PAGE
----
Mechanical parameters of the respiratory system are often estimated from respiratory impedances using lumped-element inverse models. One such six-element model is composed of an airway branch [with a resistance (Raw) and inertance (Iaw)] separated from a tissue branch [with a resistance (Rt), inertance (It), and compliance (Ct)] by a shunt compliance representing alveolar gas compression (Cg). Even though the airways are known to have frequency-dependent resistance and inertance, these inverse models have been composed of linear frequency-independent elements. In this study we investigated the use of inverse models where the airway branch was represented by a frequency-independent Raw and Iaw, a Raw that is linearly related to frequency and an Iaw that is independent of frequency, and a system of identical parallel tubes the impedance of which was computed from the tube radius and length. These inverse models were used to analyze airway and respiratory impedances between 2 and 1,024 Hz that were predicted from an anatomically detailed forward model. The forward model represented the airways by an asymmetrically branched network with a terminal impedance representative of known Cg, Rt, It, and Ct. For respiratory impedances between 2 and 128 Hz, all models fit the data reasonably well, and reasonably accurate estimates of Cg, Rt, It, and Ct were extracted from these data. For data above 200 Hz, however, only the multiple-tube model accurately fitted respiratory impedances (Zrs). This model fitted the Zrs data best when composed of 27 tubes, each having a radius of 0.148 cm and a length of 16.5 cm.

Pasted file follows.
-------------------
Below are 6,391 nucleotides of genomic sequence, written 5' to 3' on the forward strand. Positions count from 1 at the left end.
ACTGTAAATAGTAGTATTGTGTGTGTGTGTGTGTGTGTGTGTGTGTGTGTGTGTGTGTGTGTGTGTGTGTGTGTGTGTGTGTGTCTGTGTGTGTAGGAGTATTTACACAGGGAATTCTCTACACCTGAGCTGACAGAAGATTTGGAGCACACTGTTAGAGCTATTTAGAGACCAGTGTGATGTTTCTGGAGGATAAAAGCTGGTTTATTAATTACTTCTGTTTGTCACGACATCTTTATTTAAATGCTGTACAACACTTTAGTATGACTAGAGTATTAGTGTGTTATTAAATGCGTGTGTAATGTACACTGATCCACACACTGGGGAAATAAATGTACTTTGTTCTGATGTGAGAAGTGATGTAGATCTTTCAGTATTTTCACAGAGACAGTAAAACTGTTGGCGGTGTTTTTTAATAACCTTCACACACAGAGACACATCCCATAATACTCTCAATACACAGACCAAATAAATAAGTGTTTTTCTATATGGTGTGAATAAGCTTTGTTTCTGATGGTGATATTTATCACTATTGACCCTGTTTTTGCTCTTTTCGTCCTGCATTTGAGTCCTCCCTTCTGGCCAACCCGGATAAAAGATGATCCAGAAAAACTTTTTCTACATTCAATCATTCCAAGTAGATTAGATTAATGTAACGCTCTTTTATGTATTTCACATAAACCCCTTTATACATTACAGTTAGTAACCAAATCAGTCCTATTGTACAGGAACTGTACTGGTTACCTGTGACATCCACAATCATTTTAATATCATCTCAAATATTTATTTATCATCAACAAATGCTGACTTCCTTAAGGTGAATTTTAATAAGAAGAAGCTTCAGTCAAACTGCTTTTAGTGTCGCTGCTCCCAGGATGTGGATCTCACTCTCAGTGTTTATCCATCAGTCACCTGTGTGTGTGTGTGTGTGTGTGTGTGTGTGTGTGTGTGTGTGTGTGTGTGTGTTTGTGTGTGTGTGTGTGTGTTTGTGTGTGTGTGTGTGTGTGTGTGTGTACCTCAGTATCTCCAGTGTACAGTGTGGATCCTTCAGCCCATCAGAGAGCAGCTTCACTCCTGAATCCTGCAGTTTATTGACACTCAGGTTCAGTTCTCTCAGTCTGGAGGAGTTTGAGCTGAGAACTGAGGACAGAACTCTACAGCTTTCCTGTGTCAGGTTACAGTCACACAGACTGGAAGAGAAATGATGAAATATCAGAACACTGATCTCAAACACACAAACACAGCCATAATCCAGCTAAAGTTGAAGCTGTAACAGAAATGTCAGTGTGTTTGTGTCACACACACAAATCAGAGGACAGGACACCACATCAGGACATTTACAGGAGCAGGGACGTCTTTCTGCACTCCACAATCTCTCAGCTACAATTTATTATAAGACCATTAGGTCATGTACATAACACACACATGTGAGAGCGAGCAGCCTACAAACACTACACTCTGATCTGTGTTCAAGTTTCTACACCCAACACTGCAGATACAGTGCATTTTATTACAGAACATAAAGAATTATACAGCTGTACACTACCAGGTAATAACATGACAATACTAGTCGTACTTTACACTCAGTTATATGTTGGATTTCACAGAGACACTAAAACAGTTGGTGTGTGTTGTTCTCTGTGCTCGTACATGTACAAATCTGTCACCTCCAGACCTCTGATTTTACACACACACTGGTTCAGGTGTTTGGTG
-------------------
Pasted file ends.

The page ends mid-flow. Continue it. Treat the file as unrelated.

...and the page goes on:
- Copyright © 1987 the American Physiological Society